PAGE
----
The thugs launched a horrific attack on the former Zimbabwean MP who fled to Scotland after being left for dead by his political rivals and called him a ‘black ba****d’.
Racist thugs who pelted a refugee with bricks and lit fireworks at his home in Glasgow have been spared jail .
Able Miller was subjected to the horrifying attack on Guy Fawkes night last year.
Jack Gemmell, 18, and a 17-year-old boy who cannot be named for legal reasons, launched the attack at 62-year-old Able’s home in Springburn in the early hours of November 6.
The incident was captured on CCTV cameras which Able had installed after being the victim of attacks on 17 occasions.
The Zimbabwean MP fled his home country in 2002 after being left for dead by his political rivals and had hoped to find a safe haven in Scotland.
When the thugs began attacking his home last year Able went outside to confront them, fearing for the safety of his daughter who has Down’s Syndrome and was inside the property.
He told Glasgow Live: “When I saw the flash of the first firework, I thought they were going to burn us out.
“I wasn’t going to let that happen. I went out to try and stop them.
“My daughter has Down’s Syndrome and she ran frightened to hide under the bed.
“I’d do anything to protect my children.
“They called me ‘black ba****d’. They said ‘I know this ba****d, he used to drive a bus’.
The CCTV shows that even after Able went outside, the thugs continued to attack him.
Last month at Glasgow Sheriff Court, Gemmell, from Springburn, Glasgow and the other teenager pled guilty to racially assaulting Able on November 6 at Berryburn Place to his injury.
Procurator fiscal depute Lindsay Madden told the court that when Able checked the CCTV he saw Gemmell, the other teenager and three others including a female.
She said: “On walking on the path towards both accused standing within the group of persons, Mr Miller heard the comment ‘you black b******’, however could not tell who had made it.
“The female was in possession of the box of fireworks and both accused along with others in the group, took turns to light and throw them in the direction of Mr Miller.
“Several of the lit fireworks struck Mr Miller to the body.
“Mr Miller uses a walking stick to assist his mobility.
“Throughout the incident, Mr Miller heard comments such as ‘We know you, you are the black b***** bus driver’ and ‘black b******’ being made.
“He was left with pain to his side and knee and suffered a cut to the top of his foot.”
Gemmell and the 17-year-old returned for sentencing today and both escaped jail with sheriff Daniel Scullion giving both men 18-month community payback orders instead.
He told them: “It’s quite clear that this incident has had a very considerable effect on Mr Miller.
“Each of you along with others unknown, took part in an appalling attack on Mr Miller.
“By your pleas you accept that your conduct in so doing was racially aggressive.”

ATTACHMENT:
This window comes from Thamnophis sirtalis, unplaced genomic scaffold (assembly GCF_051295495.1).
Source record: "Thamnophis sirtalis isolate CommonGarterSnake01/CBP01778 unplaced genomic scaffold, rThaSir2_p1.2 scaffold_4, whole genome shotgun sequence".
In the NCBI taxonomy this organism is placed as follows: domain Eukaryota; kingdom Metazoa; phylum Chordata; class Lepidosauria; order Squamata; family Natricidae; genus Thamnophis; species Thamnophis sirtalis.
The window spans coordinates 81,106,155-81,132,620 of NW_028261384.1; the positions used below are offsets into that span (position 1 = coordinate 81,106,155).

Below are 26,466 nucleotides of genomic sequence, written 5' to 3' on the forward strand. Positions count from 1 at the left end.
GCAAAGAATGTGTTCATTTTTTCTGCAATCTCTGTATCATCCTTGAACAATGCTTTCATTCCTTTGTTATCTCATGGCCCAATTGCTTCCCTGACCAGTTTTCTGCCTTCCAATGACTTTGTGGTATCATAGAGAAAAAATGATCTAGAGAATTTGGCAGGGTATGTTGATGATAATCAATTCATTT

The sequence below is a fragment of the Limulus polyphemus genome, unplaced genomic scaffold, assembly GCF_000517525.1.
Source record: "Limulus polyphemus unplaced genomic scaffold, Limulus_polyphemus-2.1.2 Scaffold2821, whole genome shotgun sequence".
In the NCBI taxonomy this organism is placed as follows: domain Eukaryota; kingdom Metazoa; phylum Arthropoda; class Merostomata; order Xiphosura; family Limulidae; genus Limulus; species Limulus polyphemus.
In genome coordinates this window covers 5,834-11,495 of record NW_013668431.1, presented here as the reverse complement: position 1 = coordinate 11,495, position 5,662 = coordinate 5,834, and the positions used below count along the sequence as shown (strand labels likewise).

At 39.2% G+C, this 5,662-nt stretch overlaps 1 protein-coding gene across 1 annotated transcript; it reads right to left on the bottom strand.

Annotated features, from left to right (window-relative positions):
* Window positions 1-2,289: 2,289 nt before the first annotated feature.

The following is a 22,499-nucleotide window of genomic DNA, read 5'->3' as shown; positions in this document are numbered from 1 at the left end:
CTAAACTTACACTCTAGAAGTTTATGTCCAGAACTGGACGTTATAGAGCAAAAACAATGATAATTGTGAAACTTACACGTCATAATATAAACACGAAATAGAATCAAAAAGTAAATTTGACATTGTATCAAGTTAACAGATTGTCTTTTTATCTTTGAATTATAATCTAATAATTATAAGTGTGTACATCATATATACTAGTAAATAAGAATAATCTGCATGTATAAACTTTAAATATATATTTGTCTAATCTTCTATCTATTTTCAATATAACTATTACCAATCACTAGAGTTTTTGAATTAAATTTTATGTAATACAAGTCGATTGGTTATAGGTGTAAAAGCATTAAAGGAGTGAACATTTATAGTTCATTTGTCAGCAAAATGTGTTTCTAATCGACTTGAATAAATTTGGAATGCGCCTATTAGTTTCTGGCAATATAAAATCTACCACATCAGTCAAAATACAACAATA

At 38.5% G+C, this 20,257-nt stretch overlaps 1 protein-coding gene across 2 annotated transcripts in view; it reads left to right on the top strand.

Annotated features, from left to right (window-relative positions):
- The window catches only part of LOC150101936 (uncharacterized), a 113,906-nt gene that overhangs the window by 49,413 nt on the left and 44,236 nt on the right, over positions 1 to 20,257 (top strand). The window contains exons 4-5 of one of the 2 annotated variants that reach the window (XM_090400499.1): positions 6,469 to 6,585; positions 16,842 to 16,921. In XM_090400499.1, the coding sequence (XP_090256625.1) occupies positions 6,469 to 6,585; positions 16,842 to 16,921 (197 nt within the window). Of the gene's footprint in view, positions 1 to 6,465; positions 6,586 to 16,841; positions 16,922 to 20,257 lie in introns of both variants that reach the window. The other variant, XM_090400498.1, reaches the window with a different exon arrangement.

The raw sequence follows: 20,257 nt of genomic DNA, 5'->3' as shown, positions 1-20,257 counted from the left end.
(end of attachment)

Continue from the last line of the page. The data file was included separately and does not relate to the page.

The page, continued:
Both will be supervised for the duration of the order, they must carry out 210 hours of unpaid work and wear a tag for three months and stay at home during certain times of the day.
Gemmell has to stay at home between 9pm and 6am midweek and between 7pm and 6am at the weekends.
The sheriff added: “Be assured, they are a direct alternative to custody.”
Defence lawyer Marisa Borland said Gemmell has been doing volunteer work and has written a letter to Mr Miller showing “genuine remorse” which he hopes will be passed to his victim.
In Zimbabwe Able was a wealthy engineer and stood for election to his country’s parliament in 2000.
However, after the election was contested by Able’s political opponents he was attacked and left for dead.
He now cannot return to his homeland as his assets have been seized, his life is in danger and he would be unable to build a life there.
Able said: “I was badly beaten. I was burned. I was shot nine times.
“I never thought anyone would actually want to kill me.
“Everybody thought I would die.
“When I began recovering I was already in Britain. My brother-in-law had arranged to get me here.”
When he arrived in Glasgow, Able wanted to help his new community just like he had helped those around him in Zimbabwe.
He was instrumental in setting up a play area at the Red Road flats were he was originally housed.
He was also a founder of the African Caribbean Network in the city.
But Able feels racist hostility has got to the point where he will have to leave.
Able said: “When I first arrived here, people were welcoming.
“Then as more and more refugees arrived I began feeling a hostility.
“That was what the African Carribbean Network was supposed to help with. There are 57 African nations all with different cultures.
“But since 2012 things have gotten really bad. I have been attacked 17 times. It may be time to go.”
After Able’s horrific attack was highlighted, many in Glasgow were outraged and a fundraiser organised by Positive Action in Housing raised more than £3000.
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